Wednesday, November 05, 2008

A Day of Infamy

"For the first time in my life, I am truly ashamed of my country."
This was the first thought that crossed my mind as I happened to turn on the television last night (just in time to hear McCain's concession speech live). I rarely watch election returns; I prefer to spend the time with my family (and get the full story when all the results are tallied).

In explaining my position, I think it's imperative I first relate the things about our nation that do not cause shame:

I am not ashamed that we elected a black American; that isn't relevant to being a President. (FWIW, I did vote for Alan Keyes in a past election, but I feel the color of someone's skin doesn't determine how well they can, or cannot do any task.)

I am not ashamed that we elected the first illegitimate President in the history of the U.S.A.; disappointed for his personal loss, but that too is not relevant to being the President. (It is, however, a good example for others.)

I am not ashamed that we elected a Democrat; we've done that before.

I am not ashamed that we elected a liberal; of the Presidential candidates running this year, I knew whomever won the election would be hard-pressed to label themselves "conservative."

I am not ashamed that we did not elect a fiscal conservative; it's been a long time since we've seen one of those in the White House.

I am not ashamed that we elected a pro-abortion candidate to the Presidency; disappointed yes, but we've seen this done this before.

I am not ashamed that we just elected the most inexperienced President in the history of our great nation; again, disappointed, but someone must hold that dubious distinction.

In fact, I am not even ashamed that the President-elect cut his political teeth in the Chicago arena of thug-politics-at-its-worst; disappointed yes, but we've had thug-politician Presidents in the past.

So what, you may wonder is so shameful that I would make this statement?

There are a number of minor reasons; I'll relate two of those before the crux of my statement.

First, I'm ashamed so many voters focused on a candidate's personal polish & appearance, reading ability, and continuous recitation of platitudes (all shallow extraneous traits) to the exclusion of personal experience, full disclosure of all aspects of personal history & character, and values.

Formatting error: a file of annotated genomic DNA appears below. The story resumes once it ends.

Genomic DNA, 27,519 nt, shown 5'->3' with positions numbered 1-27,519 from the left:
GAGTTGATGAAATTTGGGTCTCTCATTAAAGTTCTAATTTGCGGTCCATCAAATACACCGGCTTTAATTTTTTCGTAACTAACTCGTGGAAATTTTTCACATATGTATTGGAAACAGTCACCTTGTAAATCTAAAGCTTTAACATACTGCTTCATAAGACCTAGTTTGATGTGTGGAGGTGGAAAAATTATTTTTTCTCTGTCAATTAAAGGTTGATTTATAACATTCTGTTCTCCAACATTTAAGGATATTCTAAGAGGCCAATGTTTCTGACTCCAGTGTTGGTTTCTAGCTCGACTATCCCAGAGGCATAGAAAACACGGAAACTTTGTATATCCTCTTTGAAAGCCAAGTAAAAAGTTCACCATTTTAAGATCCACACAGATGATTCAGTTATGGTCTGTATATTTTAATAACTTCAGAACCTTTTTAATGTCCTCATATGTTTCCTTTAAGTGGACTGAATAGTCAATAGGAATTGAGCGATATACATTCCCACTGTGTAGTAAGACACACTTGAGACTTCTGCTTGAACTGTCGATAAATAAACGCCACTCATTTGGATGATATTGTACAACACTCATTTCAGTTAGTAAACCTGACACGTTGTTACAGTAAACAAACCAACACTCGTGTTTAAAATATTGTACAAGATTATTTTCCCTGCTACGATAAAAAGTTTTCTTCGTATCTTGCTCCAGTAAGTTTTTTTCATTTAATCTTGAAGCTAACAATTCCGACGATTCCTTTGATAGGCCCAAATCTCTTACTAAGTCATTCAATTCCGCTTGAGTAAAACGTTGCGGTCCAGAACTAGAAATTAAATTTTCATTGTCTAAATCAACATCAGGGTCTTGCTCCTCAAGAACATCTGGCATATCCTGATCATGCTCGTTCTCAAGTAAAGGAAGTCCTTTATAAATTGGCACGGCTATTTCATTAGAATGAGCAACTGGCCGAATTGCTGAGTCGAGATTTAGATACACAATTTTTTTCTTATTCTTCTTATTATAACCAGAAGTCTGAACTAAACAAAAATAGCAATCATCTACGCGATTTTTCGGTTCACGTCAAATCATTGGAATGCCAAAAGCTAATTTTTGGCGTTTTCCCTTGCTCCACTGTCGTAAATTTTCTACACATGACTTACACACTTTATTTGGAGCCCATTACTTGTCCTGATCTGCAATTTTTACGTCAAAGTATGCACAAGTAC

Secondly, I'm ashamed that a US Senator could go to Africa (at U.S. tax-payers' expense), campaign for a Communist Muslim (wanna-be dictator) in support of sharia law (one that incited riots and instructed his supporters commit murder when he lost), and not be required to answer for his actions. Not as a Senator, not when he became a Presidential candidate, not as President Elect, and even highly unlikely he will ever be held accountable for his actions as President.

Both of these minor reasons don't surprise me as much as I would think they should. Bill Clinton's appearance on the national political scene was Obama's "polish precedent" and guide. As for the "corruption precedent," it is rampant at the highest level of government in every nation I've studied.

What I'm primarily ashamed of is the fact that for the very first time in the history of the U.S.A. a majority of the voting public has eagerly embraced a radical, activist communist.* The United States of America experienced a meteoric rise to greatness -- becoming the greatest nation on earth -- in less than two hundred years via support of capitalism -- rejecting communism. Yes, we have had Presidents in the past that embraced both socialistic and communistic ideals, but none so blatant as our coming President.

I have no hopes that the next four years will strengthen our nation in any lasting economic or political manner (one possible exception is faith - Americans have historically turned closest to God in times of crisis). I can only hope that for the next four years Obama remains so focused on reelection that he steers the course of liberal Democrat, or at least no further than moderate (perhaps even survivable) socialism. Whatever the course, I pray it isn't so radical it crashes our economy, corrupts our citizens, dismantles our morality, shackles the freedoms enjoyed by our churches, or harms our nation in an irreparable manner.

**NOTE: I realize some would attempt to take me to task on the variance of "socialism" and "communism" as they relate to Obama. However, the beliefs I've heard outlined by the now President-elect barely skirt the edge of Socialism even when tempered by his pseudo-moderate public image. Therefore, I've elected to call this spade a spade.

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